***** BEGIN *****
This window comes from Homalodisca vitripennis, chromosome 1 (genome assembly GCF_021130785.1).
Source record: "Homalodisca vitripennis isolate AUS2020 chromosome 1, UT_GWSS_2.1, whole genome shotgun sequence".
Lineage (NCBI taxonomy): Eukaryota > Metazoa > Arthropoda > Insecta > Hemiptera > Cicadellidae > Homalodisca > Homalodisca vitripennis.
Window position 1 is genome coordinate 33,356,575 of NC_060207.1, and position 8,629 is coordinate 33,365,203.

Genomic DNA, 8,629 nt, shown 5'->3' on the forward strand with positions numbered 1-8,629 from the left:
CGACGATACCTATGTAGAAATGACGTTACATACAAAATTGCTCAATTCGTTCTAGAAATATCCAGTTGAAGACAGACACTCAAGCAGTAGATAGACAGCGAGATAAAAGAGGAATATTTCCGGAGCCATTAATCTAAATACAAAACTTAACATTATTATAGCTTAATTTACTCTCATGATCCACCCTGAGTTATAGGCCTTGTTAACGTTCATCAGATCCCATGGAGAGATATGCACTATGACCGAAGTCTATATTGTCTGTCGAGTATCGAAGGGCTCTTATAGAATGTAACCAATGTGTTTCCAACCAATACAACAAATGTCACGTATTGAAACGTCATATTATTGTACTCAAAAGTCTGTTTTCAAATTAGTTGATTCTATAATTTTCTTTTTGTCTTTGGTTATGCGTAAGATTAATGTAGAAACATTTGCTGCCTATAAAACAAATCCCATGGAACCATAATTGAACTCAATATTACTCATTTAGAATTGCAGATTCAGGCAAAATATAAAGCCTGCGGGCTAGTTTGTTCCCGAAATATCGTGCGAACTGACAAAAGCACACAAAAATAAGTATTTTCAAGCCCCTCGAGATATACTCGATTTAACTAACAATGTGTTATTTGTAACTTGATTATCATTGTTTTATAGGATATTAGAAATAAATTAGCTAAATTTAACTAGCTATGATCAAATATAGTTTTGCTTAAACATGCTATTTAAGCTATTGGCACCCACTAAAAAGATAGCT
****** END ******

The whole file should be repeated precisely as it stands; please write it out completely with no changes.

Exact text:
This window comes from Homalodisca vitripennis, chromosome 1 (genome assembly GCF_021130785.1).
Source record: "Homalodisca vitripennis isolate AUS2020 chromosome 1, UT_GWSS_2.1, whole genome shotgun sequence".
Lineage (NCBI taxonomy): Eukaryota > Metazoa > Arthropoda > Insecta > Hemiptera > Cicadellidae > Homalodisca > Homalodisca vitripennis.
Window position 1 is genome coordinate 33,356,575 of NC_060207.1, and position 8,629 is coordinate 33,365,203.

Genomic DNA, 8,629 nt, shown 5'->3' on the forward strand with positions numbered 1-8,629 from the left:
CGACGATACCTATGTAGAAATGACGTTACATACAAAATTGCTCAATTCGTTCTAGAAATATCCAGTTGAAGACAGACACTCAAGCAGTAGATAGACAGCGAGATAAAAGAGGAATATTTCCGGAGCCATTAATCTAAATACAAAACTTAACATTATTATAGCTTAATTTACTCTCATGATCCACCCTGAGTTATAGGCCTTGTTAACGTTCATCAGATCCCATGGAGAGATATGCACTATGACCGAAGTCTATATTGTCTGTCGAGTATCGAAGGGCTCTTATAGAATGTAACCAATGTGTTTCCAACCAATACAACAAATGTCACGTATTGAAACGTCATATTATTGTACTCAAAAGTCTGTTTTCAAATTAGTTGATTCTATAATTTTCTTTTTGTCTTTGGTTATGCGTAAGATTAATGTAGAAACATTTGCTGCCTATAAAACAAATCCCATGGAACCATAATTGAACTCAATATTACTCATTTAGAATTGCAGATTCAGGCAAAATATAAAGCCTGCGGGCTAGTTTGTTCCCGAAATATCGTGCGAACTGACAAAAGCACACAAAAATAAGTATTTTCAAGCCCCTCGAGATATACTCGATTTAACTAACAATGTGTTATTTGTAACTTGATTATCATTGTTTTATAGGATATTAGAAATAAATTAGCTAAATTTAACTAGCTATGATCAAATATAGTTTTGCTTAAACATGCTATTTAAGCTATTGGCACCCACTAAAAAGATAGCT